On Monday evening, we journeyed into the heart of fear. Three writers led us into a world of anxieties evoked by motherhood, friendships, sisterhood and caregiving, as well as the fear of madness itself. Jessica Westhead, Lynn Coady, and Naben Ruthnum (who writes as Nathan Ripley) took their audience on a thrilling exploration of fear in its diverse forms.
The event was Jessica Westhead’s first OIWF appearance, and she presented her new thriller Worry, which blends her love of cottage life, her terror of wilderness and her own maternal worries. An anxious parent herself, Westhead used her protagonist as a vehicle for exploring her many fears. The character of Ruth is a ‘helicopter’ mother, overly protective of her four-year old daughter Fern. As Ruth and Fern are enjoying their time with a friend and her family, they meet Marvin, who plays the role of ‘boogeyman’ in the story. Marvin will remind you of the times your parents told you to be wary of strangers. Westhead goes beyond the anxiety a stranger may invoke in us and explores his humanity, the side that may be worthy of our trust. But of course, trust and verify.
In Watching You Without Me, Lynn Coady translates her own experience with caregiving into a chilling tale about Karen, a woman in her forties, who, after the sudden death of her mother, goes to take care of her developmentally disabled sister Kelli. Having been estranged from her family for a long time, Karen is faced with familial guilt. Ultimately, her anxieties, fears, and worries are funneled into a metaphor that materializes as the character of Trevor, a gaslighter and manipulator, another kind of ‘boogeyman.’ Trevor is Kelli’s professional caregiver and had been an integral part of her family’s life for some time. Not wanting Karen to understand her own mother, he sells her a bad, skewed version of her. With Watching You Without Me, Coady stepped out of the grounds of her “meandering novels” into the arena of page turners. Her new book will make you want to keep on reading until the early morning hours.
In Your Life is Mine, Nathan Ripley explores the aftermath of violence. Initially, the book seems to be about the life of notorious killer and cult leader Chuck Varner, who committed suicide after going on a killing spree. The tale turns out to be more about the aftermath his death, the dynamics of the family left behind, of the wife subsumed by the philosophy of her demented husband and the daughter who wished for nothing else but to distance herself from her father in every imaginable way. To her dismay, Blanche, Chuck’s daughter, is forced to face the traumas of her family’s past when she learns of her mother’s murder, possibly at the hands of her father’s former cult her father.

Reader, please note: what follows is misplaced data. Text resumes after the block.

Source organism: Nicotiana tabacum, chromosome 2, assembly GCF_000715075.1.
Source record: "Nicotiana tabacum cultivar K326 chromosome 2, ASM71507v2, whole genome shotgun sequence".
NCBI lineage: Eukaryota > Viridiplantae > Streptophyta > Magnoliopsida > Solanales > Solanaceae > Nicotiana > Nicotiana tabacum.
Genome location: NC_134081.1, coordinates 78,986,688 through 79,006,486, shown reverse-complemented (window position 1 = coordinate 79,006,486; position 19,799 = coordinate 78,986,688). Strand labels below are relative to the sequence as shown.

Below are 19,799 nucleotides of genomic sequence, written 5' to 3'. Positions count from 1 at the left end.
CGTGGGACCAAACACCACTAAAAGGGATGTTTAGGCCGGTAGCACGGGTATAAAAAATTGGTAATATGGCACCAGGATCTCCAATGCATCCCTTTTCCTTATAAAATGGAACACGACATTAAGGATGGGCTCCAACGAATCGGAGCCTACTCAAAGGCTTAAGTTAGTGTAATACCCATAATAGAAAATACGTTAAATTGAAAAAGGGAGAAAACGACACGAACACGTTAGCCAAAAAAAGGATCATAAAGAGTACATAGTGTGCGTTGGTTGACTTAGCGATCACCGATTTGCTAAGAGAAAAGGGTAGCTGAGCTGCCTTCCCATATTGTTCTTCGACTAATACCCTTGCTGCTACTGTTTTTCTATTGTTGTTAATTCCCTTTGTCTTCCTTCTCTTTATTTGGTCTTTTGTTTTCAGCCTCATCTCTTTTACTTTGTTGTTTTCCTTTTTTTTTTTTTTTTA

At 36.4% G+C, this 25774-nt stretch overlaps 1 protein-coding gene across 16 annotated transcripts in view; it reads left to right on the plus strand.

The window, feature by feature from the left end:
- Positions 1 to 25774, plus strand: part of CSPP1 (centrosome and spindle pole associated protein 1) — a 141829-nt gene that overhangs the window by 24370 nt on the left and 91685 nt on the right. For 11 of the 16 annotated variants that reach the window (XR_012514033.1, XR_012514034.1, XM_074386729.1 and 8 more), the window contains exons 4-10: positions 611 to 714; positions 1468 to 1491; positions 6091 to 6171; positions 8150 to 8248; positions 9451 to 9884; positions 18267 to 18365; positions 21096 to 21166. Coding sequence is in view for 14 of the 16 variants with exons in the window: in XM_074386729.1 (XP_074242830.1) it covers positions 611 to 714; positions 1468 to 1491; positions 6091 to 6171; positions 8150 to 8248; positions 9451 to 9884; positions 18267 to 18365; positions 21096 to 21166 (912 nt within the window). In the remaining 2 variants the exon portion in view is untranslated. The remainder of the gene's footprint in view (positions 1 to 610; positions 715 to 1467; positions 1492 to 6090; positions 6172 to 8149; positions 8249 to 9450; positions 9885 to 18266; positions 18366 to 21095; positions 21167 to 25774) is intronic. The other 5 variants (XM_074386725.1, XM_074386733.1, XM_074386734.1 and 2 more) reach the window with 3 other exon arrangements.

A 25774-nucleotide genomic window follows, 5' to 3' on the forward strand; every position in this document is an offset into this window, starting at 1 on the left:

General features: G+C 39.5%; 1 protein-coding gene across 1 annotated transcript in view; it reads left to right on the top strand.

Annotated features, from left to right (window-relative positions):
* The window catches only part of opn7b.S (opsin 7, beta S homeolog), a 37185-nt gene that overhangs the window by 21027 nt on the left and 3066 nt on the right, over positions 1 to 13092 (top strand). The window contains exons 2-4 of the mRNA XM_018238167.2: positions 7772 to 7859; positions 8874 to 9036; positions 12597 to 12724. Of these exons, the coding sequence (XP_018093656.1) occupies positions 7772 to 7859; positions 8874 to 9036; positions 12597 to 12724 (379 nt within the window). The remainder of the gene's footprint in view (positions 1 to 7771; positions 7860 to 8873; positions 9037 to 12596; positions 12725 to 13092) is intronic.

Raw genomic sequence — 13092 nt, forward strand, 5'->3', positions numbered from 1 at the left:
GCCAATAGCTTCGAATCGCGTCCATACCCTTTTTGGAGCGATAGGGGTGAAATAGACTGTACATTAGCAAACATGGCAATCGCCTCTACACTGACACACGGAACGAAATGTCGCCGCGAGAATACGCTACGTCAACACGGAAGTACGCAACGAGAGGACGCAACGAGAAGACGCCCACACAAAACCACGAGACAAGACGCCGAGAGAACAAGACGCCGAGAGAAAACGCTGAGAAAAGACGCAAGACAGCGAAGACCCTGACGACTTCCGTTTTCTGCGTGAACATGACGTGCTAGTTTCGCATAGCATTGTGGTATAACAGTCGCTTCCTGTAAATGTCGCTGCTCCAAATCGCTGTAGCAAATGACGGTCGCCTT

Regardless of whether you have read these thrillers or not, if you spent your Monday evening in the company of these three talented Canadian writers you would undoubtedly be pondering how fear and nuance go hand in hand, as well as how distrust and worry can easily become next door neighbours. The ghosts of the past tend to catch up with the present.
A review in the form of a drawing.
An audience of intrepid armchair explorers gathered to hear Bob McDonald talk about all things space, as drawn from his new book, An Earthling's Guide to Outer Space. It’s safe to say that his debut at the Ottawa Writers Festival was a roaring success, as his talk generated laughter, gasps, and lengthy applause.
McDonald has been explaining scientific findings to enraptured audiences since 1972. Most people know him from CBC’s Quirks and Quarks, which he has been hosting since 1992. McDonald’s latest book is written as a series of answers to questions that young people often ask, and each chapter finishes with activities to really get their minds connected with the subject at hand. McDonald’s own childlike enthusiasm was both touching and palpable; he barely contained his smile throughout the talk. At one point he brandished a beach ball that looks like Earth, giddy at the idea of just how far our knowledge has come in the past several centuries.